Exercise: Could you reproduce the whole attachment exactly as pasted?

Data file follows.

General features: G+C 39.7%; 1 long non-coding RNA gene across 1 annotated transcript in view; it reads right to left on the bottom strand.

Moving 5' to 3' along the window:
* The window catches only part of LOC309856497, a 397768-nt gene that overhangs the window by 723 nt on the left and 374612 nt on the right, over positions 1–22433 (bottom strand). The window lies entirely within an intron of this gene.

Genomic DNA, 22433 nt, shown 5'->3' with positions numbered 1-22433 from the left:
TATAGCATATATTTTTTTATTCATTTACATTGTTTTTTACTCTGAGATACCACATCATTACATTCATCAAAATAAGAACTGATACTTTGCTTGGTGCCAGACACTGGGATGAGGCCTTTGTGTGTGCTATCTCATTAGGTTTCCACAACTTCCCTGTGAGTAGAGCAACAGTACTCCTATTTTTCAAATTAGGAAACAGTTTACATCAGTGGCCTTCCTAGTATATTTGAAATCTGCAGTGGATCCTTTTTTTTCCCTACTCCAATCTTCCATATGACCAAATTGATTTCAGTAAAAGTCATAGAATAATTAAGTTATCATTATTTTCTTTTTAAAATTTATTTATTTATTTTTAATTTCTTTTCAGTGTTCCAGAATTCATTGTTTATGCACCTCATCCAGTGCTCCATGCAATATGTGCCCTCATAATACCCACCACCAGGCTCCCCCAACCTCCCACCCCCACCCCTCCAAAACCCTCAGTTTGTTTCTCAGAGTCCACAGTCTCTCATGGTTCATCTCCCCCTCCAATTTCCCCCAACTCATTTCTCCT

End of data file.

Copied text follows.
General features: G+C 39.7%; 1 long non-coding RNA gene across 1 annotated transcript in view; it reads right to left on the bottom strand.

Moving 5' to 3' along the window:
* The window catches only part of LOC309856497, a 397768-nt gene that overhangs the window by 723 nt on the left and 374612 nt on the right, over positions 1–22433 (bottom strand). The window lies entirely within an intron of this gene.

Genomic DNA, 22433 nt, shown 5'->3' with positions numbered 1-22433 from the left:
TATAGCATATATTTTTTTATTCATTTACATTGTTTTTTACTCTGAGATACCACATCATTACATTCATCAAAATAAGAACTGATACTTTGCTTGGTGCCAGACACTGGGATGAGGCCTTTGTGTGTGCTATCTCATTAGGTTTCCACAACTTCCCTGTGAGTAGAGCAACAGTACTCCTATTTTTCAAATTAGGAAACAGTTTACATCAGTGGCCTTCCTAGTATATTTGAAATCTGCAGTGGATCCTTTTTTTTCCCTACTCCAATCTTCCATATGACCAAATTGATTTCAGTAAAAGTCATAGAATAATTAAGTTATCATTATTTTCTTTTTAAAATTTATTTATTTATTTTTAATTTCTTTTCAGTGTTCCAGAATTCATTGTTTATGCACCTCATCCAGTGCTCCATGCAATATGTGCCCTCATAATACCCACCACCAGGCTCCCCCAACCTCCCACCCCCACCCCTCCAAAACCCTCAGTTTGTTTCTCAGAGTCCACAGTCTCTCATGGTTCATCTCCCCCTCCAATTTCCCCCAACTCATTTCTCCT